Wednesday, January 29, 2014


in fact, I never took a course in Economics, something I now regret, but it nevertheless seems plausible that capitalism would increase income inequality over the long run for much the same reason that unless prohibited, capitalist production naturally leads to monopolies. In other words, in both the corporate and private capitalist realms, there is a natural tendency for the concentration of wealth.

I'm writing this because Thomas Piketty, a real economist, recently published a book that reaches a similar conclusion using real data:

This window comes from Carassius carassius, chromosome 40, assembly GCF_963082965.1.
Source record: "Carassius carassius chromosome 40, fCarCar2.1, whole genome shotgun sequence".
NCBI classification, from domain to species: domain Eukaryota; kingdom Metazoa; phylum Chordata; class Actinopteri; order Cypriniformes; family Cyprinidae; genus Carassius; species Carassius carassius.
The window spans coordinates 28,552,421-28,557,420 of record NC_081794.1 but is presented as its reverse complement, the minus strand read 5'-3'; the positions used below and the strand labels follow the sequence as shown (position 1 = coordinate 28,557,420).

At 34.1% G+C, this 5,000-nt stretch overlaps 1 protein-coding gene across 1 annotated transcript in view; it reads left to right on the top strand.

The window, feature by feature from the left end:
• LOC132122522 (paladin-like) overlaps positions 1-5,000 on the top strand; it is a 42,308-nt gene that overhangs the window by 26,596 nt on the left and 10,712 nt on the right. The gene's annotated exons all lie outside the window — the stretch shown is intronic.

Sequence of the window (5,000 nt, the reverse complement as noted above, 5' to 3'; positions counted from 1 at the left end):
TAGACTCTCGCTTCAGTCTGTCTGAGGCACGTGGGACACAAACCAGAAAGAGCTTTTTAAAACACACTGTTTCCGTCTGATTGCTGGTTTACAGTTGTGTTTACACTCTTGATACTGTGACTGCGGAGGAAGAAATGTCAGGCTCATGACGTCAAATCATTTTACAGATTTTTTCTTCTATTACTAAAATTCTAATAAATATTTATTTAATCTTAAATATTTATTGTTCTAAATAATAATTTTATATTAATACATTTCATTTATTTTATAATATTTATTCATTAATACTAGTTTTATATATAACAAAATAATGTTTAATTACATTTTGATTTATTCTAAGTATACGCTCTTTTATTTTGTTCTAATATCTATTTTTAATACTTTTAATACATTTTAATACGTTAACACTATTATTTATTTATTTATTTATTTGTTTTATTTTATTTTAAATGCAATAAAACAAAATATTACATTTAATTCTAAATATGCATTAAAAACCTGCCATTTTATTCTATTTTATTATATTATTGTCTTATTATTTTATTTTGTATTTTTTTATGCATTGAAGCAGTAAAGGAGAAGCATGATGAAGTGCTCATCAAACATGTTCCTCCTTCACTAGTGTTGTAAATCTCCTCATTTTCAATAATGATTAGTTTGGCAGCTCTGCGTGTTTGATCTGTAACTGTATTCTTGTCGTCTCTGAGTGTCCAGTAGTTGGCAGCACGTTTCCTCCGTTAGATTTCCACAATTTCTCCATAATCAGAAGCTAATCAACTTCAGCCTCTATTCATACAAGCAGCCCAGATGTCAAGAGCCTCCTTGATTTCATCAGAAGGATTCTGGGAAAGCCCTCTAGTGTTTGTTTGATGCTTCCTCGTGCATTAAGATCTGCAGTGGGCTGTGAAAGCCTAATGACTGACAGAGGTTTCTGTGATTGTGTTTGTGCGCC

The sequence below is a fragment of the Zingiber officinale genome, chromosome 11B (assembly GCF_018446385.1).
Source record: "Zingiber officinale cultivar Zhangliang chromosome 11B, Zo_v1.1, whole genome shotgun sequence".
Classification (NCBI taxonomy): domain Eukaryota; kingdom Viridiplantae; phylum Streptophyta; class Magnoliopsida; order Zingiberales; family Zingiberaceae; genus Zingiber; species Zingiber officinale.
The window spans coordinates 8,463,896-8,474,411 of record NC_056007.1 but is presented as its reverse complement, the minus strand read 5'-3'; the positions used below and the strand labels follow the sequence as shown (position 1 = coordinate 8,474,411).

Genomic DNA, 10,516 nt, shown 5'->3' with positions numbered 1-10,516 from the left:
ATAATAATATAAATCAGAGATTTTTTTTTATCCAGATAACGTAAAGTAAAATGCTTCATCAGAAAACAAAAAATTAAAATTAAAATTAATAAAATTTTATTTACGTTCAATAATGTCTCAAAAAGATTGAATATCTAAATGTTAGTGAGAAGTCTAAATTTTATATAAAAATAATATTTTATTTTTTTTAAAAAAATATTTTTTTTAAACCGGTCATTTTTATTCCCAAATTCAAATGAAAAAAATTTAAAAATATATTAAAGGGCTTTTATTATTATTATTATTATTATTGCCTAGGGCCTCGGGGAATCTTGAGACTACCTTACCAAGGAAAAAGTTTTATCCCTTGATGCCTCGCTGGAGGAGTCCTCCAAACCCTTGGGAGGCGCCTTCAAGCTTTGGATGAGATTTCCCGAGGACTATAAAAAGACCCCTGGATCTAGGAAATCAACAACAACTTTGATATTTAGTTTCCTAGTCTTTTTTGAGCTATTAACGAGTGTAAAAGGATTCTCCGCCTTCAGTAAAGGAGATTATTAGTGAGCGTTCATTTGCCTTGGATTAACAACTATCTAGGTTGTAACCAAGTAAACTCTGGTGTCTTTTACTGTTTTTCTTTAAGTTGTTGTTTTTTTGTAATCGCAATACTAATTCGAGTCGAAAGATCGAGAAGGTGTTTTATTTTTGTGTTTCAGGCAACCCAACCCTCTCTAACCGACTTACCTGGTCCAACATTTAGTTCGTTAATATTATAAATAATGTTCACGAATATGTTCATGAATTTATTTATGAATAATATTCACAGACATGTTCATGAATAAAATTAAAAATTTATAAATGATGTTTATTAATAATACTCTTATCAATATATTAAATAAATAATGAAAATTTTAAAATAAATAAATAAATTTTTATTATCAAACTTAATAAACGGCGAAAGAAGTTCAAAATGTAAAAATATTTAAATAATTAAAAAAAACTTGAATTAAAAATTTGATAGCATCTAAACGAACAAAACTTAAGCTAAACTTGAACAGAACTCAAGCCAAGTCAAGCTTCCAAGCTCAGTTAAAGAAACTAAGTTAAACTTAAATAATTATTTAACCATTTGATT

Capitalism, according to Piketty, confronts both modern and modernizing countries with a dilemma: entrepreneurs become increasingly dominant over those who own only their own labor. In Piketty’s view, while emerging economies can defeat this logic in the near term, in the long run, “when pay setters set their own pay, there’s no limit,” unless “confiscatory tax rates” are imposed.

Piketty proposes instead that the rise in inequality reflects markets working precisely as they should: “This has nothing to do with a market imperfection: the more perfect the capital market, the higher” the rate of return on capital is in comparison to the rate of growth of the economy. The higher this ratio is, the greater inequality is.

No comments: